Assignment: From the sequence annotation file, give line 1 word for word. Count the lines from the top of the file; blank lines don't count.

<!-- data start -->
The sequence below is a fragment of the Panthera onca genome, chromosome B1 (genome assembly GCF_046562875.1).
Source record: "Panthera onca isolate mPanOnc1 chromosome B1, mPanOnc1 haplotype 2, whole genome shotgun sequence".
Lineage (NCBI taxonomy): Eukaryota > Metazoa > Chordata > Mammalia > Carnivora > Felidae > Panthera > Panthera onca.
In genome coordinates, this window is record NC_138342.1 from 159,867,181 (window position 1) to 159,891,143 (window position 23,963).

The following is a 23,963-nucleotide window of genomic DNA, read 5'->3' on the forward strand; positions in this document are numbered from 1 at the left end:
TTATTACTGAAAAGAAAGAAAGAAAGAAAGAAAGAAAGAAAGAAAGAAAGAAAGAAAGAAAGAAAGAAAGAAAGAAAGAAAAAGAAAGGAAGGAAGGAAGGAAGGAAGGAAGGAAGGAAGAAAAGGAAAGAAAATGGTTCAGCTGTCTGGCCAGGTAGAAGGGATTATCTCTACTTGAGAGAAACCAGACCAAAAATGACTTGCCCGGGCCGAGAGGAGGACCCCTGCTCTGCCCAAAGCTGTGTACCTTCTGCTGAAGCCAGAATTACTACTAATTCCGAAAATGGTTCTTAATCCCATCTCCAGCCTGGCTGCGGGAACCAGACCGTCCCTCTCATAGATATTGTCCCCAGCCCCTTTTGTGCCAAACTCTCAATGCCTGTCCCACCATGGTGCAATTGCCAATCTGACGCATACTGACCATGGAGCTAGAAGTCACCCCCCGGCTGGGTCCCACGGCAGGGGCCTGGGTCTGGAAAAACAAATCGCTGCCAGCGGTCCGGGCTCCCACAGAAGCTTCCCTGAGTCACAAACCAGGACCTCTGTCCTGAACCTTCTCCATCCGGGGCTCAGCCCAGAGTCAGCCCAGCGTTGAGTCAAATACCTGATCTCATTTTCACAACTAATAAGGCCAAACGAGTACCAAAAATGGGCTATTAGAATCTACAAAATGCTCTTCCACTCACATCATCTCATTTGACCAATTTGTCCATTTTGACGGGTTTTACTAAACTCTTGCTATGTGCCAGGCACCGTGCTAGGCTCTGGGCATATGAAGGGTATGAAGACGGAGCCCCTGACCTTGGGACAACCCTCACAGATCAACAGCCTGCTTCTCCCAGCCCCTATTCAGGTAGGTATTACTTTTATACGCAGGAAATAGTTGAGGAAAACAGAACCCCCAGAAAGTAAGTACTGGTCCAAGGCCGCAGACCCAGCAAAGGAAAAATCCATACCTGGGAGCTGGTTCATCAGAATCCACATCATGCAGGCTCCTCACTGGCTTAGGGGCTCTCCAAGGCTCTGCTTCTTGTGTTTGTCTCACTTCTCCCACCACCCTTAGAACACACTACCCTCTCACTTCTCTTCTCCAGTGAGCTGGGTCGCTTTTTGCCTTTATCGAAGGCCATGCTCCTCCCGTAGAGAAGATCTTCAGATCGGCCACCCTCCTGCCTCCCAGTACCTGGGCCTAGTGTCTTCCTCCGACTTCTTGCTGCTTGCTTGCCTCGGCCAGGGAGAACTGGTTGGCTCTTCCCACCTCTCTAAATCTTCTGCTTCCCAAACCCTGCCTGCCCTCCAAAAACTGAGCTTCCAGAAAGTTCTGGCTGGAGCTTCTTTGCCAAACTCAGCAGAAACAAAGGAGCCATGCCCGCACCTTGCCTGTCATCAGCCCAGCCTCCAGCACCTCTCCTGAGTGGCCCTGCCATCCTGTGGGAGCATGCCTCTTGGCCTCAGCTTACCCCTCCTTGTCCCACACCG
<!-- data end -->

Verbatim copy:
The sequence below is a fragment of the Panthera onca genome, chromosome B1 (genome assembly GCF_046562875.1).